BTC officials explain raises in time of economic stress
BTC Board Chairman Tom Westrick said the raises are needed to keep quality staff.
Rock County Treasurer Vicki Brown, who is returning her own raises back to the county, said this is not the time. She has been a critic of public employee pay raises.
“This public employee cannot understand how other public employees feel they ‘deserve’ a pay raise when many of the people paying our salaries are hurting financially,” Brown said Thursday in an e-mail after being asked for a comment.
Brown noted that BTC has proposed a budget that does not increase property taxes, but she said that’s no excuse.
The decision was difficult, “but we feel we have to do what is required to do in order to keep good, qualified people, understanding that in some cases it might be a hard pill to swallow because of the unemployed, underemployed and things like that,” Westrick said.
The base wage increase for 71 BTC administrative employees averaged 2.81 percent, but some got additional boosts. Twenty-seven staff members got raises greater than 4 percent. Eight got more than 6 percent.
Westrick said the board voted unanimously for the raises after taking into account a “delicate balance” between the need to keep good people and the needs of taxpayers.
BTC’s role is to prepare workers for the workforce, Westrick said, “so we need to have a very diverse staff in order to meet those demands, and sometimes those skills are very hard to come by. … So we feel we need to do what we can to keep the staff we have, that we feel is doing an excellent job.”
Brian Gohlke, vice president for human resources, said two of the raises—those of deans Melanie Baak and Nancy Lightfield—were higher than the 2.81 percent to move them closer to the midpoint of their salary ranges.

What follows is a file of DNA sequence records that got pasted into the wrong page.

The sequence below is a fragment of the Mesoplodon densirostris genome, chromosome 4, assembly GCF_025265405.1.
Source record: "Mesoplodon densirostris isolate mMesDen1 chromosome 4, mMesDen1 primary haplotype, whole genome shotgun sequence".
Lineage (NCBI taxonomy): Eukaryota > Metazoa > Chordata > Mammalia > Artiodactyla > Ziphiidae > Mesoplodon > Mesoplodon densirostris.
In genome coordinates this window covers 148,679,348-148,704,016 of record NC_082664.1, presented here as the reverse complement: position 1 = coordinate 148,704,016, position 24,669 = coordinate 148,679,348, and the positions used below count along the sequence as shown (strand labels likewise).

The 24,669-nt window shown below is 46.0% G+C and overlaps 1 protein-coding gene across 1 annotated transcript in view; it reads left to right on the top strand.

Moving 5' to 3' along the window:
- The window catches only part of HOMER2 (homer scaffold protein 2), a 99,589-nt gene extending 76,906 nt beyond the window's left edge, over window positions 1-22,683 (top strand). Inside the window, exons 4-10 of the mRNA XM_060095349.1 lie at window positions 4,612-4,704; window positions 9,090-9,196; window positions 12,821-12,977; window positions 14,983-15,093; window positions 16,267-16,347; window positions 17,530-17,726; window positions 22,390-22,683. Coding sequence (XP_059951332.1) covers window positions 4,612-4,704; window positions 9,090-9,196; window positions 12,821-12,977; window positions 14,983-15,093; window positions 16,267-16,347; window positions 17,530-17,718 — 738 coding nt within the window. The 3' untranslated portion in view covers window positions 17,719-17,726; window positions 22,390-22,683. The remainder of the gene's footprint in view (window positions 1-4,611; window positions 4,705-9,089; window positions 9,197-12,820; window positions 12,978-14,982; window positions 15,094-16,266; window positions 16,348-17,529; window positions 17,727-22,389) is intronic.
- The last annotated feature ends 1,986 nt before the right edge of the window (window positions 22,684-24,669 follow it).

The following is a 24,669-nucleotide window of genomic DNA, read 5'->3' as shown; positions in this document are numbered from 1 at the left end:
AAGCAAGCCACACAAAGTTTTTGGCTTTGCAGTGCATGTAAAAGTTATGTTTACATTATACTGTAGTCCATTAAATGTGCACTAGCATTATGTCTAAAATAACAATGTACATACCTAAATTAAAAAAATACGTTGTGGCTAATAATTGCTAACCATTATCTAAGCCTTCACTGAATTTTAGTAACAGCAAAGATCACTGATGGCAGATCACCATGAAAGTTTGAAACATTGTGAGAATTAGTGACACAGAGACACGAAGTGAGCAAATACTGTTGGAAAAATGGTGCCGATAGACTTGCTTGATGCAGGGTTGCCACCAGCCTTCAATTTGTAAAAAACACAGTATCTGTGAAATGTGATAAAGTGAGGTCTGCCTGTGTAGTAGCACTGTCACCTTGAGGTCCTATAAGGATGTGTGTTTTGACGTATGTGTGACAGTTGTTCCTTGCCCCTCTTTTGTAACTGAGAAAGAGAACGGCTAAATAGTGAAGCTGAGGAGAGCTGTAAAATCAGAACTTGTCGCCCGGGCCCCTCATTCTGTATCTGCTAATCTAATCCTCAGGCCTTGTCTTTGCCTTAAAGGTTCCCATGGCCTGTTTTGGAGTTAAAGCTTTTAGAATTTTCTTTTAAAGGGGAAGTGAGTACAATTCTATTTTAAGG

Salary ranges are established through a consultant’s study every three years, Gohlke said. The study considers what is being paid for similar positions elsewhere. BTC’s practice is to have employees near the midpoint by the time they reach seven years of service, Gohlke said.
Four of the raises were substantial because their jobs were changed to include significant additional duties.
Kelly Dempsey, for example, received a 9.6 percent boost to $55,329, the biggest increase among the 71 workers. That was because she went from being a facilities specialist last August to taking on much more responsibility as manager of purchasing and facilities design, Gohlke said.
Vice President of Student Services Edward Robinson, hired this year, received a raise of 6.4 percent, boosting his pay to $100,000. Gohlke said Robinson had not had the experience of working at such a senior level, but his performance has been outstanding in the eyes of the board and President Eric Larson.
Also, it was felt that Robinson’s salary should be closer to those of the other vice presidents.
Westrick said the problem would not be as difficult if property taxes were not a major source of revenue.
“If someone has ideas about different ways of funding education, we’re eager to listen, because something needs to be done,” Westrick said.
Brown sees it differently: “Personally, I feel fortunate to have a job, and a job with good benefits. To ask the public to pay me more during these difficult times is mind boggling to me.”